It might have seemed the height of audacity when J. James Marzilli Jr., charged with attempting to grope a woman, asked the state to nearly double his pension, just 11 days after he resigned from the state Senate in disgrace.
In fact, he was following a well-trod Beacon Hill tradition of cashing in on a law that allows veteran state legislators who retire or fail to win reelection to receive staggering pension increases worth thousands of dollars a year.
A Globe review shows that 14 former legislators are currently drawing significantly increased pensions under the law, including several who left amid their own ethical and criminal troubles.
The law, originally created to compensate civil servants who lost jobs when new administrations took over, was expanded by the Legislature 59 years ago to provide the same benefits to lawmakers - even though their employment depends on voters, not the political whims that can threaten civil servants. Now, as the state faces a deep financial crisis and is taking painful steps including layoffs, the generous benefit for departing legislators is sparking outrage.
"It's ridiculous," said L. Scott Harshbarger, the former attorney general of Massachusetts and onetime president of Common Cause, a government watchdog group. "How in the world is it appropriate, necessary, or consistent with any reasonable public policy that if you chose not to run for office or are defeated in running for office that you get an enhanced pension? It just seems to me totally unreasonable, and for elected officials this does not enhance their image."
Legislators, however, have shown little interest in scaling back what one pension official called a "special quirk" in the system.
Vincent J. Piro, a former state representative from Somerville who lost his seat after he was charged with taking a $5,000 bribe, used the law to boost his pension from about $6,750 - not including annual cost-of-living adjustments - to $18,872.
Richard Voke, a former House majority leader from Chelsea who retired in 1998 after losing a bitter fight for the speakership to Thomas M. Finneran in 1996, upped his pension from about $14,779 to $28,193.
Francis G. Mara, a former state representative from Brockton who retired in 1996 after he was fined for taking gifts from insurance lobbyists, increased his pension from about $3,783 to $18,921.
"It's not doing anything wrong," said Mara, 58, who is now a State House lobbyist for Arbella Insurance and Techlink Entertainment, a company that makes technology for video lottery terminals, slot machines, and other gambling systems. He said that when he was retiring, another senator told him about the law and suggested he take advantage of it.
"That was a legal mechanism," he said.
Some may question the practice, he said, but "you can have these debates over many things in society."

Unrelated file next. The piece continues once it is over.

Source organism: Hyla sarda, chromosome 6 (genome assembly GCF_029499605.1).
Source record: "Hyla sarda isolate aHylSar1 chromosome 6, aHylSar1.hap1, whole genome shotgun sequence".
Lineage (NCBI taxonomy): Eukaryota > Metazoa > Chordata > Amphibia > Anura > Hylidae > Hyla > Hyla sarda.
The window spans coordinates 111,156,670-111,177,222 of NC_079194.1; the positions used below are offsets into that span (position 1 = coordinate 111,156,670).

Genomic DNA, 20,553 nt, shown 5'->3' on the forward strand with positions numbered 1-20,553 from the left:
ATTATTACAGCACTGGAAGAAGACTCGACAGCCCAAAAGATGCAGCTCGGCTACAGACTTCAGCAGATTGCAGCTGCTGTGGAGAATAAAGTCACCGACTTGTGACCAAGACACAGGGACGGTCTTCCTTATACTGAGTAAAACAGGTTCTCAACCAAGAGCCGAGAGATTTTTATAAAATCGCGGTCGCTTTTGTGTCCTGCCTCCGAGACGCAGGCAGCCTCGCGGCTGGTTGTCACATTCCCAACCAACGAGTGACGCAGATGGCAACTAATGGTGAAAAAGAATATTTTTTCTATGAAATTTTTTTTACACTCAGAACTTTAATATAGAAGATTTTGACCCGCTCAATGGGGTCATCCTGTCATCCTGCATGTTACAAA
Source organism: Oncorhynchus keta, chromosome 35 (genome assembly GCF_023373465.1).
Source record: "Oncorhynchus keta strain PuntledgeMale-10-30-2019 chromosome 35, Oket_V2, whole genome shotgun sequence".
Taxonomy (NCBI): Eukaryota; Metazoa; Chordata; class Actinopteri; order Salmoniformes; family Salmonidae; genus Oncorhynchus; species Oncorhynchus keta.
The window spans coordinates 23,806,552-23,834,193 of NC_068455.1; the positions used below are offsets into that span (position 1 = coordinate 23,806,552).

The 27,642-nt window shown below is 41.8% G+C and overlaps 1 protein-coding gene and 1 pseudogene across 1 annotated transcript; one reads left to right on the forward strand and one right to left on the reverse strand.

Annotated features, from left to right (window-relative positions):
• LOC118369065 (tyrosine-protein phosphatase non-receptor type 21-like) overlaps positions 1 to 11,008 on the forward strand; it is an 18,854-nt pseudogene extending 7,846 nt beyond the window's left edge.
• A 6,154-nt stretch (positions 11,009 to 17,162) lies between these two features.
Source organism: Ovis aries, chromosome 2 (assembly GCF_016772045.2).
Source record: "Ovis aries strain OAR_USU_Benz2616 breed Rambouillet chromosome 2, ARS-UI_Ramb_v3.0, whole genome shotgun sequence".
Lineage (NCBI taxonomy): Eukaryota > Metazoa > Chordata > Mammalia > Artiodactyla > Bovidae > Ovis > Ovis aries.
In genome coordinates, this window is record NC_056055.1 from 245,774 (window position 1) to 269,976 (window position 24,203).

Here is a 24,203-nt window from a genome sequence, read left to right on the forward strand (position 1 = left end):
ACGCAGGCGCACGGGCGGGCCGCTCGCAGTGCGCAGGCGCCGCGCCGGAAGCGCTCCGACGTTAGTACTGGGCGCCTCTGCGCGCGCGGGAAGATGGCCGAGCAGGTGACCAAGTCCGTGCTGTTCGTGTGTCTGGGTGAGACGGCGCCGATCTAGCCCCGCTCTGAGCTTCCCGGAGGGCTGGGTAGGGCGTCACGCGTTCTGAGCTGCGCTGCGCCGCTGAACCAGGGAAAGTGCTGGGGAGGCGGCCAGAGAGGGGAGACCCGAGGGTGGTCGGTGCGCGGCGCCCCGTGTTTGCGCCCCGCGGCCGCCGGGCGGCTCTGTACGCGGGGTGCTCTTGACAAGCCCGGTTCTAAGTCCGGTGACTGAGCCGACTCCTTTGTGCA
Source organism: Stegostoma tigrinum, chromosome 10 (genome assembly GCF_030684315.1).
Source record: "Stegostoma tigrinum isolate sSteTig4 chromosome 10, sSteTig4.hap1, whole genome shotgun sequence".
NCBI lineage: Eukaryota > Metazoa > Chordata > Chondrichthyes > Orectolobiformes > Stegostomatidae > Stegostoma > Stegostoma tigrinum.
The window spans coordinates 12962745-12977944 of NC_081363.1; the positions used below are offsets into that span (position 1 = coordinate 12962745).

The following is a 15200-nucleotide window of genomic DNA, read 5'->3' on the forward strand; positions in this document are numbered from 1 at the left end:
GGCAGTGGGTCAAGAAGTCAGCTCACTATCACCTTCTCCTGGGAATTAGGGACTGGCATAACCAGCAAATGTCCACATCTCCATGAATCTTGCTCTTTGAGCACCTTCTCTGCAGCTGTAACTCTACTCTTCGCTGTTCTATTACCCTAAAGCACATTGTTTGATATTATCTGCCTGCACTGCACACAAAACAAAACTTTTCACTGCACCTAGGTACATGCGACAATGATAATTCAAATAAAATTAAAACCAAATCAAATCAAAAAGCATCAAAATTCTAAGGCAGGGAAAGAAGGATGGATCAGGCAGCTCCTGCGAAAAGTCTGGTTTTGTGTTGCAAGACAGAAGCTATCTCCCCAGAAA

Indeed, efforts to repeal special pension benefits have been traditionally met with fierce resistance on Beacon Hill, said state Representative Harriett L. Stanley, a West Newbury Democrat and longtime critic of such benefits.
"We're talking about the third rail here," she said. "It's going to be absolutely impossible to make meaningful reform unless we acknowledge the problem, and that will be one tough battle."
The law, as it was amended in 1950, allows any elected official under age 55 "who has completed twenty or more years of creditable service and who fails of nomination or reelection" to apply for a pension increase.
Using a formula based on the lawmaker's age, years of service, and annuity, the law can boost a pension by as much 400 percent. Pension officials say the requests are almost always granted unless the lawmaker was convicted of a crime. No wonder, some say, that lawmakers created the statute.
"If you're going to stick a little juicy one in there for yourself, why not put one in there if you can't get reelected?" said Nicholas Poser, a Boston pension lawyer. "The 'failed of nomination' stuff is, to my mind, clearly directed at failed politicians."
Over the years, Democrats and Republicans have taken advantage of the perk.
"They're going to say, 'Well, the statute provides me access to this benefit, and why would I not take it?"' said Joseph E. Connarton, executive director of the state Public Employee Retirement Administration Commission.
Alfred E. Saggese Jr., a Winthrop Democrat, got his pension boosted to $18,872, after retiring from the House in 1991, a year after he missed more roll call votes than any other member, except for one who was in poor health.
Piro - who was charged in 1984 with taking a $5,000 bribe, saying he had to "grease a few guys," for a liquor license - was eventually acquitted, and has received an increased pension since 1991.
Recent recipients include Christopher J. Hodgkins, a former Democratic representative from Lee, who retired in 2003 and upped his pension from about $4,889 to $22,253, and John Businger, a former Democratic representative from Brookline who was ousted from office in 1998 and increased his pension from about $15,083 to $23,301.
Marzilli's request, to bump his pension from $14,000 to $27,000, is pending before the State Retirement Board, which says it will not rule on the increase until his criminal case is resolved.
Faced with the prospect of deep budget cuts, some say the appetite for change is growing on Beacon Hill.
The Legislature recently created a 15-member commission to look at ways to overhaul the pension system.
It was supposed to meet in September, but its members have yet to be appointed. Still, if the panel forms, and lawmakers look for changes, some say the perk for departing legislators could be targeted.
"These kinds of things become symbols that reinforce people's cynicism," Harshbarger said.
Michael Levenson can be reached at email@example.com.